As for the station art, artist Kipp Kobayashi has developed an artwork that wraps around the stairs and escalators at each station entrance, Harlow said. “The images for the artwork were based on photographs the artist took while visiting parks and other areas in Mountlake Terrace with city staff and neighbors,” he added.

Some of the themes that Kobayashi focused on in development of the work included connections and living in urban forest. “His intent was to celebrate sustainable development and history of the neighborhoods’ wetlands,” Harlow said. Kobayashi’s work is rendered in perforating metal panels, creating crisp images that change as they are seen from different angles.

Among the activities Sound Transit plans to complete in the next few months are “the ongoing electrical and mechanical installations, finalizing the track work and getting the site restoration, paving and hardscaping dialed in,” Harlow explained. As the agency focuses on system activation, the physical work will shift more into the testing and certification activities. This includes ensuring that train operators are familiar with the new operating alignment, “as well as run time with simulated service to ensure that the system is safe for our public passengers when we eventually get into revenue service operations,” he added.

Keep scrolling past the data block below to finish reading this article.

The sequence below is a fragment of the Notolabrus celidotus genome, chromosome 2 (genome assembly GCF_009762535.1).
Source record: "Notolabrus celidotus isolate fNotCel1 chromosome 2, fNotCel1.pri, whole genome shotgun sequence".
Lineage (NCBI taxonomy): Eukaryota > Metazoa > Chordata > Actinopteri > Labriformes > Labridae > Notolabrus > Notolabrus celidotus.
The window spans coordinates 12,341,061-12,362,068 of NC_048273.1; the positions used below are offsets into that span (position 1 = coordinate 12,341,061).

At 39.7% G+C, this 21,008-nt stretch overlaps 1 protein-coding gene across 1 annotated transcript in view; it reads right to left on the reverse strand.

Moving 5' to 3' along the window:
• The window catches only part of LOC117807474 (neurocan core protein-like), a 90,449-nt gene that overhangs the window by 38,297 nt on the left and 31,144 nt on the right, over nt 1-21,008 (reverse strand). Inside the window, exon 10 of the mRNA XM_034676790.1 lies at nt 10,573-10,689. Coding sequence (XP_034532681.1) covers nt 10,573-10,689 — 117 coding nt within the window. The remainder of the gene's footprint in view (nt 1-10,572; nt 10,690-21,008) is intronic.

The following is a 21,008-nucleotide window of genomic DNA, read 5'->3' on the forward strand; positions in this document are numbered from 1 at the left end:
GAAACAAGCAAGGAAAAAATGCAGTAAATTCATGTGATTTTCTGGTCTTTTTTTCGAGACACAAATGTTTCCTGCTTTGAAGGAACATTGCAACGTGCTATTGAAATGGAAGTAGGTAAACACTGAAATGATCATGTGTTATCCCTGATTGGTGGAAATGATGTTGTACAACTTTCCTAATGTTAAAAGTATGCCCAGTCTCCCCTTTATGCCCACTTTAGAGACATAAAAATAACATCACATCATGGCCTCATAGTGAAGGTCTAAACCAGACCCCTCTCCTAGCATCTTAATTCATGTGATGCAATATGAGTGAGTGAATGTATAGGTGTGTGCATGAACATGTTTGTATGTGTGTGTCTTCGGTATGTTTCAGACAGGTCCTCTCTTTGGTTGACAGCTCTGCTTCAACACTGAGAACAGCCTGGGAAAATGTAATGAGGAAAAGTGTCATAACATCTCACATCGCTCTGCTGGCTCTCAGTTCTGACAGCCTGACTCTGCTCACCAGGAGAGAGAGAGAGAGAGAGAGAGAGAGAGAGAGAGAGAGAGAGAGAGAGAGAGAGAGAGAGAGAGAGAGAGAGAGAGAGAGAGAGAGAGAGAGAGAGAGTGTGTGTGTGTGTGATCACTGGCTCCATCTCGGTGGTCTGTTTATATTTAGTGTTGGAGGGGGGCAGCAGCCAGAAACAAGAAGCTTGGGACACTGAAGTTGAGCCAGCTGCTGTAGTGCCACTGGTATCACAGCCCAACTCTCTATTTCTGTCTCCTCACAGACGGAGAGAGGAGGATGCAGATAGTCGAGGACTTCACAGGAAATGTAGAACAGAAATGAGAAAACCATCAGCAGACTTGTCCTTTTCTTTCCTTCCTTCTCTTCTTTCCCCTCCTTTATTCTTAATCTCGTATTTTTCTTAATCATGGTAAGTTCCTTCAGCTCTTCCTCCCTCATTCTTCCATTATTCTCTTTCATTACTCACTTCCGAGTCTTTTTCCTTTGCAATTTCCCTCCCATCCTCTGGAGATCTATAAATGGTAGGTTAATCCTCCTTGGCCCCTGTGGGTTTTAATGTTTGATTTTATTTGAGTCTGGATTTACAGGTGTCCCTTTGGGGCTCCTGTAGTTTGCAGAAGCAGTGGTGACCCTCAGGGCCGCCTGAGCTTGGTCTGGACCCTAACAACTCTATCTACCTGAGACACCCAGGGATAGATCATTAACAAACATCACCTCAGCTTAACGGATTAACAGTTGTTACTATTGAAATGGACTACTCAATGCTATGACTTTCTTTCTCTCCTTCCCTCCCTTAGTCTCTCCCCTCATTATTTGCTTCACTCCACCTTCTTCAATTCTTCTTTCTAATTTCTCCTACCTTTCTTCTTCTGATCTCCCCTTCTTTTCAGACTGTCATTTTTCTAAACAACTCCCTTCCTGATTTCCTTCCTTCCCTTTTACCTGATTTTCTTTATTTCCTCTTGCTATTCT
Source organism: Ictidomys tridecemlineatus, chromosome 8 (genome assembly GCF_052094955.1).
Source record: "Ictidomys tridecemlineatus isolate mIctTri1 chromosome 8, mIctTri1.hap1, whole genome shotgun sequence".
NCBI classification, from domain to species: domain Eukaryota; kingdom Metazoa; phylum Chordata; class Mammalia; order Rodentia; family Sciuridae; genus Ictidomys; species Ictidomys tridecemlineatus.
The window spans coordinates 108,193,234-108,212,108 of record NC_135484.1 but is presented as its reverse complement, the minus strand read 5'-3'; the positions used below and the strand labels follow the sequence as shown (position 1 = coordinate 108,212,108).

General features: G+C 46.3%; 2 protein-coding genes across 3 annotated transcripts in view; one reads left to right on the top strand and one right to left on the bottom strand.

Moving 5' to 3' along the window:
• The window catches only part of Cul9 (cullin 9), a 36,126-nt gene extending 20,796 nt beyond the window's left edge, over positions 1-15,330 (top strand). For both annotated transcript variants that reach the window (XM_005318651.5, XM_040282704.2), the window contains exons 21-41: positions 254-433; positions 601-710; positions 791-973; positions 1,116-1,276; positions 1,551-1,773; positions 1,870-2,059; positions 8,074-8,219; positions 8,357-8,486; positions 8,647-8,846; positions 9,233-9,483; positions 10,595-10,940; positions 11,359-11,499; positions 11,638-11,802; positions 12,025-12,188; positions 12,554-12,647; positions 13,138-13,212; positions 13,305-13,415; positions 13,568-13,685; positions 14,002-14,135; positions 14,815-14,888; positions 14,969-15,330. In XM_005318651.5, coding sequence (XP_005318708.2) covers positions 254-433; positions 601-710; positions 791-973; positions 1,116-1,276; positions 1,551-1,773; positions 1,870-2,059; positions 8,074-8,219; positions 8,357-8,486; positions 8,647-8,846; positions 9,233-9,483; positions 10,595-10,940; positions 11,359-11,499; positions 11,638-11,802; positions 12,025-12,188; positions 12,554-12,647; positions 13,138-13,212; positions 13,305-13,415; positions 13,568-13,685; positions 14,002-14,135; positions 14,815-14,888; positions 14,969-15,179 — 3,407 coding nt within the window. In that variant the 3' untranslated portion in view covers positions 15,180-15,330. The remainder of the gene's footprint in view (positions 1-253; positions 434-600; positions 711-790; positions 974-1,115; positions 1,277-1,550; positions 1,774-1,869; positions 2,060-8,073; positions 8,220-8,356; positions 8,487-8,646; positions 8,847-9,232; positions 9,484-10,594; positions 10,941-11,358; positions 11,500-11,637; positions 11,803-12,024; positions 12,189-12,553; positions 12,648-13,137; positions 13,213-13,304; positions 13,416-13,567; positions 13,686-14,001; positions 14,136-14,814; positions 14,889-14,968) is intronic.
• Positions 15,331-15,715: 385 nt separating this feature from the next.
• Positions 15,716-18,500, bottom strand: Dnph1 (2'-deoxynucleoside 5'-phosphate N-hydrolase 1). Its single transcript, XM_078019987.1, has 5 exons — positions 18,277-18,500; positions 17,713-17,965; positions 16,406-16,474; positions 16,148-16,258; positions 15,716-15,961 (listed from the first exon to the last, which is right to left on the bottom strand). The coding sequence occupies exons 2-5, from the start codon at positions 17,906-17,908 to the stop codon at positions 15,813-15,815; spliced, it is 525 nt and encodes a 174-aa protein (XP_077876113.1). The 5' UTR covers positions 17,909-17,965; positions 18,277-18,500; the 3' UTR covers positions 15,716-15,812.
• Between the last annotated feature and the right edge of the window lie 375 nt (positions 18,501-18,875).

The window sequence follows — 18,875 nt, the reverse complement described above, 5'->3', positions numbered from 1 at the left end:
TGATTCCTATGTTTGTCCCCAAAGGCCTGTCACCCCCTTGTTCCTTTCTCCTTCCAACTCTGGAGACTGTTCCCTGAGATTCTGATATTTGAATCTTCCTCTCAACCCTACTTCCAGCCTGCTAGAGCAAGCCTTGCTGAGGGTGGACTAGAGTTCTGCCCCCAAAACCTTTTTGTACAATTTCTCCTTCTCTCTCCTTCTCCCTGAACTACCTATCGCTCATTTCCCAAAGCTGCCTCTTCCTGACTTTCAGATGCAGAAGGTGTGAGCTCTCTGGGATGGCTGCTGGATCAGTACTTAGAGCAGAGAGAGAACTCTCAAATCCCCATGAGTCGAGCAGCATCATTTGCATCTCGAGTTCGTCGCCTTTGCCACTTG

Sound Transit has been engaged in planning work with Community Transit to integrate bus service with the new rail transit line. Community Transit plans to expand its bus rapid transit Swift lines to interconnect with the light rail at both the Mountlake Terrace and Lynnwood stations and to provide additional coverage countywide. Public outreach and engagement on those plans will be ramping up in the next few months, Harlow said. Later in the meeting, Mountlake Terrace Mayor Kyoko Matsumoto Wright suggested the council schedule a presentation soon from Community Transit so that agency can share their planning efforts so far.

When it came time for council questions, Councilmember Steve Woodard asked how Sound Transit was progressing in efforts to collect fare revenue, an issue imentioned when transit agency officials spoke to the council two years ago. Harlow replied that the agency has shifted from a fare enforcement to a fare ambassador system, which has resulted in greater fare compliance but added that “we haven’t fully returned to the levels we were at prior to COVID.”